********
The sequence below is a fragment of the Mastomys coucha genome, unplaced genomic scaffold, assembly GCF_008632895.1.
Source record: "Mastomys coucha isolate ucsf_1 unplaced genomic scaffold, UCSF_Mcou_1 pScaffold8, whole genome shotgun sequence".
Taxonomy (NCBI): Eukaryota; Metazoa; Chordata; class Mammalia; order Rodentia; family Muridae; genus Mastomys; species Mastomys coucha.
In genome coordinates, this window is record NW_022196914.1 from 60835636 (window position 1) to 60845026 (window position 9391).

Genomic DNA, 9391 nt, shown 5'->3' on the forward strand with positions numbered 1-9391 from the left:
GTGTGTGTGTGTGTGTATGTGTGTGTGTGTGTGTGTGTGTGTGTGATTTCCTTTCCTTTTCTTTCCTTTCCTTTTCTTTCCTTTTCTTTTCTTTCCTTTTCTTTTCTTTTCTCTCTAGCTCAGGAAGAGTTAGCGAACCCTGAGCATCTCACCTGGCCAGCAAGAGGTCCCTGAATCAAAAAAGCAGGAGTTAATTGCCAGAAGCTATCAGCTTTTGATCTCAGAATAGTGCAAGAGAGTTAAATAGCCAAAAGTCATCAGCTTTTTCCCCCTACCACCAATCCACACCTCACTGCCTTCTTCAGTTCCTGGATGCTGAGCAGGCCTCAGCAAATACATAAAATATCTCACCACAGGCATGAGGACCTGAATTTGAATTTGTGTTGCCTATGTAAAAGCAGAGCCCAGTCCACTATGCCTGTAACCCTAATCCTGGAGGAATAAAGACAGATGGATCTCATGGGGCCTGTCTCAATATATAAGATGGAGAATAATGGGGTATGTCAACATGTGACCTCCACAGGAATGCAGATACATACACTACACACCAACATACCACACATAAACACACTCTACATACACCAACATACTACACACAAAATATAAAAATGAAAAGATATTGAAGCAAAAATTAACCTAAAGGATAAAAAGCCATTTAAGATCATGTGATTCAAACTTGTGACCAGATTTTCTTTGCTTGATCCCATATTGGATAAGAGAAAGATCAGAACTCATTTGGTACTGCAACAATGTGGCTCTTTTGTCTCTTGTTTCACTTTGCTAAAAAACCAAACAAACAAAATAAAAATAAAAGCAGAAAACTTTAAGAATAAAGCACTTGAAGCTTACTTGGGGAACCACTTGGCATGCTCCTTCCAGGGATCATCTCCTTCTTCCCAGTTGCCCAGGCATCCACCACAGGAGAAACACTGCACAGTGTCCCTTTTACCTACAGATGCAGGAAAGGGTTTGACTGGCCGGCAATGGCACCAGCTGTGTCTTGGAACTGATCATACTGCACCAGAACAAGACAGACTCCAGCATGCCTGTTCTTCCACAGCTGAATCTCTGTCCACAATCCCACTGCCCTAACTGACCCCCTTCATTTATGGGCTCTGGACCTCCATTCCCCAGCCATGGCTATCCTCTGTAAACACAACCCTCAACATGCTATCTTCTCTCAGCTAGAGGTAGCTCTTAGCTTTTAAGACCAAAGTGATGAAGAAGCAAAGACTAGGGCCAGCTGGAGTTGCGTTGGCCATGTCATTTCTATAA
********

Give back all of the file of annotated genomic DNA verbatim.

The sequence below is a fragment of the Mastomys coucha genome, unplaced genomic scaffold, assembly GCF_008632895.1.
Source record: "Mastomys coucha isolate ucsf_1 unplaced genomic scaffold, UCSF_Mcou_1 pScaffold8, whole genome shotgun sequence".
Taxonomy (NCBI): Eukaryota; Metazoa; Chordata; class Mammalia; order Rodentia; family Muridae; genus Mastomys; species Mastomys coucha.
In genome coordinates, this window is record NW_022196914.1 from 60835636 (window position 1) to 60845026 (window position 9391).

Genomic DNA, 9391 nt, shown 5'->3' on the forward strand with positions numbered 1-9391 from the left:
GTGTGTGTGTGTGTGTATGTGTGTGTGTGTGTGTGTGTGTGTGTGATTTCCTTTCCTTTTCTTTCCTTTCCTTTTCTTTCCTTTTCTTTTCTTTCCTTTTCTTTTCTTTTCTCTCTAGCTCAGGAAGAGTTAGCGAACCCTGAGCATCTCACCTGGCCAGCAAGAGGTCCCTGAATCAAAAAAGCAGGAGTTAATTGCCAGAAGCTATCAGCTTTTGATCTCAGAATAGTGCAAGAGAGTTAAATAGCCAAAAGTCATCAGCTTTTTCCCCCTACCACCAATCCACACCTCACTGCCTTCTTCAGTTCCTGGATGCTGAGCAGGCCTCAGCAAATACATAAAATATCTCACCACAGGCATGAGGACCTGAATTTGAATTTGTGTTGCCTATGTAAAAGCAGAGCCCAGTCCACTATGCCTGTAACCCTAATCCTGGAGGAATAAAGACAGATGGATCTCATGGGGCCTGTCTCAATATATAAGATGGAGAATAATGGGGTATGTCAACATGTGACCTCCACAGGAATGCAGATACATACACTACACACCAACATACCACACATAAACACACTCTACATACACCAACATACTACACACAAAATATAAAAATGAAAAGATATTGAAGCAAAAATTAACCTAAAGGATAAAAAGCCATTTAAGATCATGTGATTCAAACTTGTGACCAGATTTTCTTTGCTTGATCCCATATTGGATAAGAGAAAGATCAGAACTCATTTGGTACTGCAACAATGTGGCTCTTTTGTCTCTTGTTTCACTTTGCTAAAAAACCAAACAAACAAAATAAAAATAAAAGCAGAAAACTTTAAGAATAAAGCACTTGAAGCTTACTTGGGGAACCACTTGGCATGCTCCTTCCAGGGATCATCTCCTTCTTCCCAGTTGCCCAGGCATCCACCACAGGAGAAACACTGCACAGTGTCCCTTTTACCTACAGATGCAGGAAAGGGTTTGACTGGCCGGCAATGGCACCAGCTGTGTCTTGGAACTGATCATACTGCACCAGAACAAGACAGACTCCAGCATGCCTGTTCTTCCACAGCTGAATCTCTGTCCACAATCCCACTGCCCTAACTGACCCCCTTCATTTATGGGCTCTGGACCTCCATTCCCCAGCCATGGCTATCCTCTGTAAACACAACCCTCAACATGCTATCTTCTCTCAGCTAGAGGTAGCTCTTAGCTTTTAAGACCAAAGTGATGAAGAAGCAAAGACTAGGGCCAGCTGGAGTTGCGTTGGCCATGTCATTTCTATAA